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Youth Performing Community Service are Making a Big Difference
Contact: George Raudenbush, Appalachian Youth Missions, 865-228-9170

KNOXVILLE, Tenn., May 10, 2018 /Christian Newswire/ -- Young men between the ages of 12 and 18 who are court ordered to perform community service are learning skills under the mentor-ship of skilled professionals. Painting, carpentry, masonry, landscaping, splitting and stacking fire wood are some of the assigned tasks these young men are learning to master through the Juvenile Restorative Justice Program.
The Juvenile Restorative Justice Program was founded by District Attorney Rhonda Garren and Prosecutor Randy Nickols in 2007, here in Knoxville, Tennessee.
Judge Tim Irwin (en.wikipedia.org/wiki/Tim_Irwin) currently presides over the Knox County Juvenile Court and oversees the Juvenile Restorative Justice Program. Judge Irwin is a proponent and advocate of youth mentor-ship programs.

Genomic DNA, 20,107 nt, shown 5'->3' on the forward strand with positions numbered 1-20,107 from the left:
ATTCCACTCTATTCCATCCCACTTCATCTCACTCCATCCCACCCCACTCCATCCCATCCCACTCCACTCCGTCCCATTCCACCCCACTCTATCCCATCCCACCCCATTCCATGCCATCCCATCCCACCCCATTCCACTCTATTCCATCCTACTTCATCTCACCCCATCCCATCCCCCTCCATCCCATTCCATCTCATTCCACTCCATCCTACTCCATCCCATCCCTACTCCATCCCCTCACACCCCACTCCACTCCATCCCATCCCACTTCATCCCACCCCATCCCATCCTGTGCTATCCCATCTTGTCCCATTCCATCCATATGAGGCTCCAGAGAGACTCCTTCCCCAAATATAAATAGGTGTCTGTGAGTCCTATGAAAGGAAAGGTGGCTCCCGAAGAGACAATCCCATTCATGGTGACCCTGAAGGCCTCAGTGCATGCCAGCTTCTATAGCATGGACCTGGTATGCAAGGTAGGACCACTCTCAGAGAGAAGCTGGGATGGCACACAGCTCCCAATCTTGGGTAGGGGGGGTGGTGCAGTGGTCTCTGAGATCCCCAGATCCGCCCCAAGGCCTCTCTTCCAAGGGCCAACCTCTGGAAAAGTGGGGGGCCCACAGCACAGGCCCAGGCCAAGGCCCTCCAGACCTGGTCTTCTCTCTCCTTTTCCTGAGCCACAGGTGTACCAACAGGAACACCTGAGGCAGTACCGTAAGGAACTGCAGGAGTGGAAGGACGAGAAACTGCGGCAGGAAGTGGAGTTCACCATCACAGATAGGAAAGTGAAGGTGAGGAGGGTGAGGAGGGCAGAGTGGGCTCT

Probation officer Kendrick Tate has been the public service supervisor for the past 8 years who assigns and monitors the court appointed youth to different locations throughout the city. Mr. Tate believes the Restorative Justice Program is making a difference in both the lives of the youth and the adult mentors, as reflected through his time and commitment to the program on the weekends.

Appalachian Youth Missions (www.aymissions.org), a faith based leadership development program serves the court through its mentor-ship program, supervising those young men assigned to community service. A separate A.Y.M program to mentor young ladies between the ages of 12-18 is currently in pre-launched mode at the Knoxville Area Rescue Mission (karm.org/) where these young ladies will learn responsibility and accountability under the professional leadership and supervision of A.Y.M female staff members.

In June of 2016, CBS News Anchor Donovan Long (www.wvlt.tv/content/bios/372141872.html) covered a series of reports (www.wvlt.tv/content/news/Community-renovates-elderly-mans-home-382580451.html) on the Juvenile Restorative Justice Program and Appalachian Youth Missions impact upon the The Knoxville community.

Appalachian Youth Missions has located a property and building (www.gofundme.com/appalachian-youth-missions) here in Knoxville Tennessee to headquarter its expanding programs which serve the city, county and state. A Go Fund Me Account (www.gofundme.com/appalachian-youth-missions) has been set up to help A.Y.M with the costs to purchase and renovate an abandon property to be the new headquarters for Appalachian Youth Missions.